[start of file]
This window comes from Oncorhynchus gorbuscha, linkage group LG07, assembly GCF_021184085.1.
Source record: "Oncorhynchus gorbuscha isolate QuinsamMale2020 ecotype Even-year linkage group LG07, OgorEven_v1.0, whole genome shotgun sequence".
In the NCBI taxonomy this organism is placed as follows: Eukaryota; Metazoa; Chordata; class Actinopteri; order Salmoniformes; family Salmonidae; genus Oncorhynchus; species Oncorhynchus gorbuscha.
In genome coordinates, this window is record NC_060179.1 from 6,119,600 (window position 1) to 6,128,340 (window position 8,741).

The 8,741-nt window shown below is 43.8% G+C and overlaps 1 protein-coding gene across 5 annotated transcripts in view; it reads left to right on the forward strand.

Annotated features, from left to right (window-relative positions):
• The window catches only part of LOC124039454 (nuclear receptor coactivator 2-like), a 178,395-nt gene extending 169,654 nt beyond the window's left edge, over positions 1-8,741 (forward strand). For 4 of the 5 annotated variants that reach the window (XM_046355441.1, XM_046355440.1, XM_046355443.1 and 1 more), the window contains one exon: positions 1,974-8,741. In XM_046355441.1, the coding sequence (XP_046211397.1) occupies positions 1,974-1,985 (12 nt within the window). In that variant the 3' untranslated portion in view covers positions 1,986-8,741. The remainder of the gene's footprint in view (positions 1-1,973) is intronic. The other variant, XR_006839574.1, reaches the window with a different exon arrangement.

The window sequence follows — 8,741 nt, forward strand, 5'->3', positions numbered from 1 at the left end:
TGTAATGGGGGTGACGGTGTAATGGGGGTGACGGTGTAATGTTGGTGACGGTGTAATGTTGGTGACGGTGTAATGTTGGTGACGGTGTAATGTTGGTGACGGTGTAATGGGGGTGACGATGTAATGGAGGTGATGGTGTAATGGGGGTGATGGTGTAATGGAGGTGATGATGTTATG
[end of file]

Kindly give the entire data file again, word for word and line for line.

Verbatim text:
This window comes from Oncorhynchus gorbuscha, linkage group LG07, assembly GCF_021184085.1.
Source record: "Oncorhynchus gorbuscha isolate QuinsamMale2020 ecotype Even-year linkage group LG07, OgorEven_v1.0, whole genome shotgun sequence".
In the NCBI taxonomy this organism is placed as follows: Eukaryota; Metazoa; Chordata; class Actinopteri; order Salmoniformes; family Salmonidae; genus Oncorhynchus; species Oncorhynchus gorbuscha.
In genome coordinates, this window is record NC_060179.1 from 6,119,600 (window position 1) to 6,128,340 (window position 8,741).

The 8,741-nt window shown below is 43.8% G+C and overlaps 1 protein-coding gene across 5 annotated transcripts in view; it reads left to right on the forward strand.

Annotated features, from left to right (window-relative positions):
• The window catches only part of LOC124039454 (nuclear receptor coactivator 2-like), a 178,395-nt gene extending 169,654 nt beyond the window's left edge, over positions 1-8,741 (forward strand). For 4 of the 5 annotated variants that reach the window (XM_046355441.1, XM_046355440.1, XM_046355443.1 and 1 more), the window contains one exon: positions 1,974-8,741. In XM_046355441.1, the coding sequence (XP_046211397.1) occupies positions 1,974-1,985 (12 nt within the window). In that variant the 3' untranslated portion in view covers positions 1,986-8,741. The remainder of the gene's footprint in view (positions 1-1,973) is intronic. The other variant, XR_006839574.1, reaches the window with a different exon arrangement.

The window sequence follows — 8,741 nt, forward strand, 5'->3', positions numbered from 1 at the left end:
TGTAATGGGGGTGACGGTGTAATGGGGGTGACGGTGTAATGTTGGTGACGGTGTAATGTTGGTGACGGTGTAATGTTGGTGACGGTGTAATGTTGGTGACGGTGTAATGGGGGTGACGATGTAATGGAGGTGATGGTGTAATGGGGGTGATGGTGTAATGGAGGTGATGATGTTATG